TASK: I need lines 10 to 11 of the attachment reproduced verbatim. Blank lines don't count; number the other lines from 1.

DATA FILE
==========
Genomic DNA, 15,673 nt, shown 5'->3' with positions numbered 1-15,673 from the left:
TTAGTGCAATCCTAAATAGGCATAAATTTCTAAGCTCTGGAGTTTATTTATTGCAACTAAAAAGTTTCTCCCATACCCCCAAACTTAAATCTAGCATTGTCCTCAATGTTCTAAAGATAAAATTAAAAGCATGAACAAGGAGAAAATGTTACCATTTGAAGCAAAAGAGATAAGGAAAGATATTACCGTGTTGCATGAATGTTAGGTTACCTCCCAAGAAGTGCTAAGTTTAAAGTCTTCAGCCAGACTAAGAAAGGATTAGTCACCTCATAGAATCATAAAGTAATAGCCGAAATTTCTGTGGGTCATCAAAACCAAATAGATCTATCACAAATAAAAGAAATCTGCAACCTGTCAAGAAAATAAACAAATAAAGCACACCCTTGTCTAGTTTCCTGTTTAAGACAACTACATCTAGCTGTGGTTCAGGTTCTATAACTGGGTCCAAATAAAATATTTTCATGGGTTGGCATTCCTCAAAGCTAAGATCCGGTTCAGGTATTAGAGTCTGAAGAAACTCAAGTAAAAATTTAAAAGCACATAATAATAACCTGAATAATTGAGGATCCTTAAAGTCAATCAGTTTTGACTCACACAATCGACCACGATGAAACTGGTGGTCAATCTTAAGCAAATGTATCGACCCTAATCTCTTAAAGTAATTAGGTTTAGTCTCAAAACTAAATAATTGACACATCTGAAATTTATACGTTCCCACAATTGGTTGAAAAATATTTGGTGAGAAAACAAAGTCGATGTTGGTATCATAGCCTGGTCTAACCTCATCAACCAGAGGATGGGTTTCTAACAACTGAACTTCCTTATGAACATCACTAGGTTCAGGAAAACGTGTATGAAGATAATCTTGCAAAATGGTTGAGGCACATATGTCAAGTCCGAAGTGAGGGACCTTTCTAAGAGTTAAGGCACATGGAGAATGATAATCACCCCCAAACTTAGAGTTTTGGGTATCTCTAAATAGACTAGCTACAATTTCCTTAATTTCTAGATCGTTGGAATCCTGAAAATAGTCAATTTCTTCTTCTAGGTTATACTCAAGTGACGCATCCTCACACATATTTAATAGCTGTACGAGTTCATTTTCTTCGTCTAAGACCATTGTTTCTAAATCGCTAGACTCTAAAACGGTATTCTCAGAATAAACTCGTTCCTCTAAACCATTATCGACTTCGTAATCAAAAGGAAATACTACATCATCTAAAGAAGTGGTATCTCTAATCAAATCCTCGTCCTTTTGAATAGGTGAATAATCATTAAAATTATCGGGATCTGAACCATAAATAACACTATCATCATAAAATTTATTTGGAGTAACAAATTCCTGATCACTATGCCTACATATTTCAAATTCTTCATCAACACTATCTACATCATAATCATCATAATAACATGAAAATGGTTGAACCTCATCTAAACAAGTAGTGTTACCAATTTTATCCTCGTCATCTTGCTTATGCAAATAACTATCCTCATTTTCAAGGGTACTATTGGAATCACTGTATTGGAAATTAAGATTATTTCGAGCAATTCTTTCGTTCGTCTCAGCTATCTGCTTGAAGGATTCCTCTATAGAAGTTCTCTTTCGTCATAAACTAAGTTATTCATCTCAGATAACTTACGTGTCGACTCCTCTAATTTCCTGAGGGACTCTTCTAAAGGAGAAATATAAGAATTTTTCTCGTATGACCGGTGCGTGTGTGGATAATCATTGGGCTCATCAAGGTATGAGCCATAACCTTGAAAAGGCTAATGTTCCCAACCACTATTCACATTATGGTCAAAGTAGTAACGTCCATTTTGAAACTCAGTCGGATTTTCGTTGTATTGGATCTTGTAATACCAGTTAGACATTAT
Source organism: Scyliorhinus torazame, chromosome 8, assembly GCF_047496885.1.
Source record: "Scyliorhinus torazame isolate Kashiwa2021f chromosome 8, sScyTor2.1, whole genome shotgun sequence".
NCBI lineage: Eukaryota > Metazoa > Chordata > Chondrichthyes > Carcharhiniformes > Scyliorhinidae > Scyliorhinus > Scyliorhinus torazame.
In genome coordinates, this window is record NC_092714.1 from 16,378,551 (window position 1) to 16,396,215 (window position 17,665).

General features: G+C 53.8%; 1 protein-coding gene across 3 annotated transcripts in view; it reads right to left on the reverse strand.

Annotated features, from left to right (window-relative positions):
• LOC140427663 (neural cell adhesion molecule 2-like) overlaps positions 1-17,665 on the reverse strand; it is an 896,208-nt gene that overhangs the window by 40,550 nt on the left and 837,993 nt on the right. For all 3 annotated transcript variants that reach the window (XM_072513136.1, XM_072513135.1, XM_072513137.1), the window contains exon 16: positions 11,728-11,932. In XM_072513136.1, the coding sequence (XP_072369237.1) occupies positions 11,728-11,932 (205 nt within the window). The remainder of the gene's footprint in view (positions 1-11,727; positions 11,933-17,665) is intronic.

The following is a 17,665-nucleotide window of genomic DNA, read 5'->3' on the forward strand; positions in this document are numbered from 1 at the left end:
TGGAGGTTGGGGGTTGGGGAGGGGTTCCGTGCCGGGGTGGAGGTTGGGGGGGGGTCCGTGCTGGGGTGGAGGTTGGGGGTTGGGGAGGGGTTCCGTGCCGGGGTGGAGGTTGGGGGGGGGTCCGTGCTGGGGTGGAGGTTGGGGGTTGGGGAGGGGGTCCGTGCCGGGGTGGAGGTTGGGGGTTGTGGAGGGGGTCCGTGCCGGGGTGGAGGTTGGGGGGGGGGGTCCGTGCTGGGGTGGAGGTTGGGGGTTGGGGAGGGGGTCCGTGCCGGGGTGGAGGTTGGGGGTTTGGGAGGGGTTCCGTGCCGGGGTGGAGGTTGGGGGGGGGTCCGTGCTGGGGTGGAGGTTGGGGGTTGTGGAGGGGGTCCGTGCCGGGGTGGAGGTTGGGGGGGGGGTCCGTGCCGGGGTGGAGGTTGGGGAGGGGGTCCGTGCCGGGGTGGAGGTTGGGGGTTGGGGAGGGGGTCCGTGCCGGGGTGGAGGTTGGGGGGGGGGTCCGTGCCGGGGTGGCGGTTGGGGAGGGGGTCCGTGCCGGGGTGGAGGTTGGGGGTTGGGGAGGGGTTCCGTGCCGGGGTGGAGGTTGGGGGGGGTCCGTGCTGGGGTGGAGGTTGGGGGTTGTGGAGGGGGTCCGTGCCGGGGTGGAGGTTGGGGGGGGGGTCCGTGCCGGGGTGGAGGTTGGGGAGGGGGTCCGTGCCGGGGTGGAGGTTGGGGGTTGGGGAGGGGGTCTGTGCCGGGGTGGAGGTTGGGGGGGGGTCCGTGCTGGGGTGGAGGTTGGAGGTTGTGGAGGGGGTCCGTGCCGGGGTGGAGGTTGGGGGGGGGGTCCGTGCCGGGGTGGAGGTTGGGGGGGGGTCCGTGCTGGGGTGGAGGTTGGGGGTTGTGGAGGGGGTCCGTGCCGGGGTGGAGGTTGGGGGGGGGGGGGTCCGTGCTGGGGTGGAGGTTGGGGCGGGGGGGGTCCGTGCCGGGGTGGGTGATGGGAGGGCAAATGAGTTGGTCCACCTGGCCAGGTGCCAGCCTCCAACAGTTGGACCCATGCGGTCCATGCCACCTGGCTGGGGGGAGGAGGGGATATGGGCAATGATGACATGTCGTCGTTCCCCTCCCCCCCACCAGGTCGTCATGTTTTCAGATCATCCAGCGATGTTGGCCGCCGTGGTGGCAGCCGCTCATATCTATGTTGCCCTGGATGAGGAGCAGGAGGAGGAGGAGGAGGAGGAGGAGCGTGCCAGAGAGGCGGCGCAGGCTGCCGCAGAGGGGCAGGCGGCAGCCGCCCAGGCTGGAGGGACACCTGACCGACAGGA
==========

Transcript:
The following is a 17,665-nucleotide window of genomic DNA, read 5'->3' on the forward strand; positions in this document are numbered from 1 at the left end:
TGGAGGTTGGGGGTTGGGGAGGGGTTCCGTGCCGGGGTGGAGGTTGGGGGGGGGTCCGTGCTGGGGTGGAGGTTGGGGGTTGGGGAGGGGTTCCGTGCCGGGGTGGAGGTTGGGGGGGGGTCCGTGCTGGGGTGGAGGTTGGGGGTTGGGGAGGGGGTCCGTGCCGGGGTGGAGGTTGGGGGTTGTGGAGGGGGTCCGTGCCGGGGTGGAGGTTGGGGGGGGGGGTCCGTGCTGGGGTGGAGGTTGGGGGTTGGGGAGGGGGTCCGTGCCGGGGTGGAGGTTGGGGGTTTGGGAGGGGTTCCGTGCCGGGGTGGAGGTTGGGGGGGGGTCCGTGCTGGGGTGGAGGTTGGGGGTTGTGGAGGGGGTCCGTGCCGGGGTGGAGGTTGGGGGGGGGGTCCGTGCCGGGGTGGAGGTTGGGGAGGGGGTCCGTGCCGGGGTGGAGGTTGGGGGTTGGGGAGGGGGTCCGTGCCGGGGTGGAGGTTGGGGGGGGGGTCCGTGCCGGGGTGGCGGTTGGGGAGGGGGTCCGTGCCGGGGTGGAGGTTGGGGGTTGGGGAGGGGTTCCGTGCCGGGGTGGAGGTTGGGGGGGGTCCGTGCTGGGGTGGAGGTTGGGGGTTGTGGAGGGGGTCCGTGCCGGGGTGGAGGTTGGGGGGGGGGTCCGTGCCGGGGTGGAGGTTGGGGAGGGGGTCCGTGCCGGGGTGGAGGTTGGGGGTTGGGGAGGGGGTCTGTGCCGGGGTGGAGGTTGGGGGGGGGTCCGTGCTGGGGTGGAGGTTGGAGGTTGTGGAGGGGGTCCGTGCCGGGGTGGAGGTTGGGGGGGGGGTCCGTGCCGGGGTGGAGGTTGGGGGGGGGTCCGTGCTGGGGTGGAGGTTGGGGGTTGTGGAGGGGGTCCGTGCCGGGGTGGAGGTTGGGGGGGGGGGGGTCCGTGCTGGGGTGGAGGTTGGGGCGGGGGGGGTCCGTGCCGGGGTGGGTGATGGGAGGGCAAATGAGTTGGTCCACCTGGCCAGGTGCCAGCCTCCAACAGTTGGACCCATGCGGTCCATGCCACCTGGCTGGGGGGAGGAGGGGATATGGGCAATGATGACATGTCGTCGTTCCCCTCCCCCCCACCAGGTCGTCATGTTTTCAGATCATCCAGCGATGTTGGCCGCCGTGGTGGCAGCCGCTCATATCTATGTTGCCCTGGATGAGGAGCAGGAGGAGGAGGAGGAGGAGGAGGAGCGTGCCAGAGAGGCGGCGCAGGCTGCCGCAGAGGGGCAGGCGGCAGCCGCCCAGGCTGGAGGGACACCTGACCGACAGGA